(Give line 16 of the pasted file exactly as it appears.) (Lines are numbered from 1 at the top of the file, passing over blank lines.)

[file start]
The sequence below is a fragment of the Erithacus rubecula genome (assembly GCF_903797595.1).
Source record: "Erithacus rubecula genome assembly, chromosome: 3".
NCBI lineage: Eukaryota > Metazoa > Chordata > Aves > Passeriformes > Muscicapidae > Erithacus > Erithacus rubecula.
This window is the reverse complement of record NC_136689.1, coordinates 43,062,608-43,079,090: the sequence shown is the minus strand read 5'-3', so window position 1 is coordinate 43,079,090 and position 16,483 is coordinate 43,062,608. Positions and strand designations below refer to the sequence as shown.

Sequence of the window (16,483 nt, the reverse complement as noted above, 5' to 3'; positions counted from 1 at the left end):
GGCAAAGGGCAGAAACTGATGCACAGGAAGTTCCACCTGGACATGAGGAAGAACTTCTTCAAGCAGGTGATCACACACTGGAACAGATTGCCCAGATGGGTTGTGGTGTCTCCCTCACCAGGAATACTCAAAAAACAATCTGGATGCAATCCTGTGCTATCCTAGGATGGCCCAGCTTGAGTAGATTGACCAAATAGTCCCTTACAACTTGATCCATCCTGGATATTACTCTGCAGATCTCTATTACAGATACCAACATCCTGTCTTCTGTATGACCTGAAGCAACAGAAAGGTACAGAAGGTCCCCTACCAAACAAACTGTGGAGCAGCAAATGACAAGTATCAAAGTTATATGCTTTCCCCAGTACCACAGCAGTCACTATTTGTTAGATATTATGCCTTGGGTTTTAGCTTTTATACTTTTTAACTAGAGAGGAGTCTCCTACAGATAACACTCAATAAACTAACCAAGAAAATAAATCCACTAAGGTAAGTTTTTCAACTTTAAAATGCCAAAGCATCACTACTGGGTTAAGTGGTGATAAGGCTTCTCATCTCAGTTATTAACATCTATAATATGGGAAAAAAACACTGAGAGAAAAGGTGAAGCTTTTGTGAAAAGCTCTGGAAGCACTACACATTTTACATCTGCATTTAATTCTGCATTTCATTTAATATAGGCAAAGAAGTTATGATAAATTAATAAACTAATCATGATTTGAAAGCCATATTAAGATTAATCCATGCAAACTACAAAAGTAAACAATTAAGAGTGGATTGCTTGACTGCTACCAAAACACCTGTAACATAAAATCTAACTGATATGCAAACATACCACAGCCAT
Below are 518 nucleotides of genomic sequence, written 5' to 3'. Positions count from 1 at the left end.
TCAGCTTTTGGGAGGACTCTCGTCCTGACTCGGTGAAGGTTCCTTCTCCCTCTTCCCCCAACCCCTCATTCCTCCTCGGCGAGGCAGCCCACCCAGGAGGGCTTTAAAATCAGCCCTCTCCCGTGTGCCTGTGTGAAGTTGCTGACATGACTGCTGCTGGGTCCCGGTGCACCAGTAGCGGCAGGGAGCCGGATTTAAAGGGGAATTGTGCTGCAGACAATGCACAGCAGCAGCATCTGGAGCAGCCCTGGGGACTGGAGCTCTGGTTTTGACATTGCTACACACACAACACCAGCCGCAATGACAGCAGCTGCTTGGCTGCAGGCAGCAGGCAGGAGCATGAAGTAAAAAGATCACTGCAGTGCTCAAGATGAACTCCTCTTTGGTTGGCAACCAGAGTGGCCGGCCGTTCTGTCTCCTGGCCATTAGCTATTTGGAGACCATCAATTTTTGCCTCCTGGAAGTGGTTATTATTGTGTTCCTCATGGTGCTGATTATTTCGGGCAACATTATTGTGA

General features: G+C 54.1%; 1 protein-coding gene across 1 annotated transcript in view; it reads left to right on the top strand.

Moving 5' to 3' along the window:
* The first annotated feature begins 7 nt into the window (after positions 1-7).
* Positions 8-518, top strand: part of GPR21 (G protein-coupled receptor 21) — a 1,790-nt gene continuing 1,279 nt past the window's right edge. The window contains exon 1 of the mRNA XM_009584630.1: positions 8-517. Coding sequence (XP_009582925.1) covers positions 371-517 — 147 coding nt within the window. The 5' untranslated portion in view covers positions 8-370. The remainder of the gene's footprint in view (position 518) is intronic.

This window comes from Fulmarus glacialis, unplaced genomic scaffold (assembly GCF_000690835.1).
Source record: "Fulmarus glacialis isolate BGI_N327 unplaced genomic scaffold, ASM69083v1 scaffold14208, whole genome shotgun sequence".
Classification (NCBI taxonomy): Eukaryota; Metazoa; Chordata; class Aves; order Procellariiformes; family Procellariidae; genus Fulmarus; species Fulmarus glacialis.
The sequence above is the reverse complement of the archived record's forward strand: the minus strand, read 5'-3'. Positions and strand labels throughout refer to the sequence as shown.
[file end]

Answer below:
The sequence above is the reverse complement of the archived record's forward strand: the minus strand, read 5'-3'. Positions and strand labels throughout refer to the sequence as shown.